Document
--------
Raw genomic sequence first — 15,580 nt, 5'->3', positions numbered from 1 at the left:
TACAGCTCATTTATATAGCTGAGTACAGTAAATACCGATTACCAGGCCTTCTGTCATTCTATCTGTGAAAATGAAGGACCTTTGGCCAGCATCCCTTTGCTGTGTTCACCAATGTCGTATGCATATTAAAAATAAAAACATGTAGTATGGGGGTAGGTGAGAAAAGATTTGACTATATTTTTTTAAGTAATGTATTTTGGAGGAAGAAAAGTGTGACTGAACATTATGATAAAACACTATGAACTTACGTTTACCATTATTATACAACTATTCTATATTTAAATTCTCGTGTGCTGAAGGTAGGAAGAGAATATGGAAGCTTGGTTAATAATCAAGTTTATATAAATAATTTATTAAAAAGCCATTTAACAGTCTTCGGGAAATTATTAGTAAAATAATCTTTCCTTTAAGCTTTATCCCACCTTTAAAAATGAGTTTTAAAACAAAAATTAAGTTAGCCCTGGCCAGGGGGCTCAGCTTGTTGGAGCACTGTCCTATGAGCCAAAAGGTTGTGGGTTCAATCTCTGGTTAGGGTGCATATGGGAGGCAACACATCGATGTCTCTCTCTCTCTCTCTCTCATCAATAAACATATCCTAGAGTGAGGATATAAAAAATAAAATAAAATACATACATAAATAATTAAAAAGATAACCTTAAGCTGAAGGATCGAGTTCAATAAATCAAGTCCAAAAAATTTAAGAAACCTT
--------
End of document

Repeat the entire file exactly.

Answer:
Raw genomic sequence first — 15,580 nt, 5'->3', positions numbered from 1 at the left:
TACAGCTCATTTATATAGCTGAGTACAGTAAATACCGATTACCAGGCCTTCTGTCATTCTATCTGTGAAAATGAAGGACCTTTGGCCAGCATCCCTTTGCTGTGTTCACCAATGTCGTATGCATATTAAAAATAAAAACATGTAGTATGGGGGTAGGTGAGAAAAGATTTGACTATATTTTTTTAAGTAATGTATTTTGGAGGAAGAAAAGTGTGACTGAACATTATGATAAAACACTATGAACTTACGTTTACCATTATTATACAACTATTCTATATTTAAATTCTCGTGTGCTGAAGGTAGGAAGAGAATATGGAAGCTTGGTTAATAATCAAGTTTATATAAATAATTTATTAAAAAGCCATTTAACAGTCTTCGGGAAATTATTAGTAAAATAATCTTTCCTTTAAGCTTTATCCCACCTTTAAAAATGAGTTTTAAAACAAAAATTAAGTTAGCCCTGGCCAGGGGGCTCAGCTTGTTGGAGCACTGTCCTATGAGCCAAAAGGTTGTGGGTTCAATCTCTGGTTAGGGTGCATATGGGAGGCAACACATCGATGTCTCTCTCTCTCTCTCTCTCATCAATAAACATATCCTAGAGTGAGGATATAAAAAATAAAATAAAATACATACATAAATAATTAAAAAGATAACCTTAAGCTGAAGGATCGAGTTCAATAAATCAAGTCCAAAAAATTTAAGAAACCTT